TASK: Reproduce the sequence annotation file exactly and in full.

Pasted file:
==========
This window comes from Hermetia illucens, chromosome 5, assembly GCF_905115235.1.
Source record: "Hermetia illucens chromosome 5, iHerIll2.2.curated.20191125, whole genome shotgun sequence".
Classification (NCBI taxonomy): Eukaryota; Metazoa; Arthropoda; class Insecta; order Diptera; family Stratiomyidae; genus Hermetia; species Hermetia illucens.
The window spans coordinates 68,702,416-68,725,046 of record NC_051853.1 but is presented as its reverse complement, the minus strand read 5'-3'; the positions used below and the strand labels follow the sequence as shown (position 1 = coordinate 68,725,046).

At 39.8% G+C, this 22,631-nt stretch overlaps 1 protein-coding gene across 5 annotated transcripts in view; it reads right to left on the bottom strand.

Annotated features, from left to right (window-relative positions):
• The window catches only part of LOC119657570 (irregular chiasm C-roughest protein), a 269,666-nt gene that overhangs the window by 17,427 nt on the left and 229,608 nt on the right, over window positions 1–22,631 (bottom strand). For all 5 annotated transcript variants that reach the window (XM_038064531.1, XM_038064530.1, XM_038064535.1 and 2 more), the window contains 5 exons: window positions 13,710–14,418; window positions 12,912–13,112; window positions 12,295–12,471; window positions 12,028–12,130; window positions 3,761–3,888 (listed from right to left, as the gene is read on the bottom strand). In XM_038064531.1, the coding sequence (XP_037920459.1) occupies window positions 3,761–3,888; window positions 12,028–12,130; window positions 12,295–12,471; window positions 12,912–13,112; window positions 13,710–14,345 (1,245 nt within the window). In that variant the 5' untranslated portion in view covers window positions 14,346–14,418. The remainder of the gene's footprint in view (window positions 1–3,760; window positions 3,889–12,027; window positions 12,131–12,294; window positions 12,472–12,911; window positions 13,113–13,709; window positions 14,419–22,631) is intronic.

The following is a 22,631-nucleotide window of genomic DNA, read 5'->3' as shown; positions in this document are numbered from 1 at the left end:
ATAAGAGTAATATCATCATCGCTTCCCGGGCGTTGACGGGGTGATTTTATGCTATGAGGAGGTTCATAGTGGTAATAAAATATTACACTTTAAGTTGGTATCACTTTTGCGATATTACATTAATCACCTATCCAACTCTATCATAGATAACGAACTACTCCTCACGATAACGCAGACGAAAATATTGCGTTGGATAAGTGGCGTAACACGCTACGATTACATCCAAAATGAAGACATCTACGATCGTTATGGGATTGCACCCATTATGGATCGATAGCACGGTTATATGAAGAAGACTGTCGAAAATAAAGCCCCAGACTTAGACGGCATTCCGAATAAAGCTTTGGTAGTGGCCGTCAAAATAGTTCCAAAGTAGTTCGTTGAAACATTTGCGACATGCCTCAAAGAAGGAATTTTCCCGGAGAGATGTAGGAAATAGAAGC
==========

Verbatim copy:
This window comes from Hermetia illucens, chromosome 5, assembly GCF_905115235.1.
Source record: "Hermetia illucens chromosome 5, iHerIll2.2.curated.20191125, whole genome shotgun sequence".
Classification (NCBI taxonomy): Eukaryota; Metazoa; Arthropoda; class Insecta; order Diptera; family Stratiomyidae; genus Hermetia; species Hermetia illucens.
The window spans coordinates 68,702,416-68,725,046 of record NC_051853.1 but is presented as its reverse complement, the minus strand read 5'-3'; the positions used below and the strand labels follow the sequence as shown (position 1 = coordinate 68,725,046).

At 39.8% G+C, this 22,631-nt stretch overlaps 1 protein-coding gene across 5 annotated transcripts in view; it reads right to left on the bottom strand.

Annotated features, from left to right (window-relative positions):
• The window catches only part of LOC119657570 (irregular chiasm C-roughest protein), a 269,666-nt gene that overhangs the window by 17,427 nt on the left and 229,608 nt on the right, over window positions 1–22,631 (bottom strand). For all 5 annotated transcript variants that reach the window (XM_038064531.1, XM_038064530.1, XM_038064535.1 and 2 more), the window contains 5 exons: window positions 13,710–14,418; window positions 12,912–13,112; window positions 12,295–12,471; window positions 12,028–12,130; window positions 3,761–3,888 (listed from right to left, as the gene is read on the bottom strand). In XM_038064531.1, the coding sequence (XP_037920459.1) occupies window positions 3,761–3,888; window positions 12,028–12,130; window positions 12,295–12,471; window positions 12,912–13,112; window positions 13,710–14,345 (1,245 nt within the window). In that variant the 5' untranslated portion in view covers window positions 14,346–14,418. The remainder of the gene's footprint in view (window positions 1–3,760; window positions 3,889–12,027; window positions 12,131–12,294; window positions 12,472–12,911; window positions 13,113–13,709; window positions 14,419–22,631) is intronic.

The following is a 22,631-nucleotide window of genomic DNA, read 5'->3' as shown; positions in this document are numbered from 1 at the left end:
ATAAGAGTAATATCATCATCGCTTCCCGGGCGTTGACGGGGTGATTTTATGCTATGAGGAGGTTCATAGTGGTAATAAAATATTACACTTTAAGTTGGTATCACTTTTGCGATATTACATTAATCACCTATCCAACTCTATCATAGATAACGAACTACTCCTCACGATAACGCAGACGAAAATATTGCGTTGGATAAGTGGCGTAACACGCTACGATTACATCCAAAATGAAGACATCTACGATCGTTATGGGATTGCACCCATTATGGATCGATAGCACGGTTATATGAAGAAGACTGTCGAAAATAAAGCCCCAGACTTAGACGGCATTCCGAATAAAGCTTTGGTAGTGGCCGTCAAAATAGTTCCAAAGTAGTTCGTTGAAACATTTGCGACATGCCTCAAAGAAGGAATTTTCCCGGAGAGATGTAGGAAATAGAAGC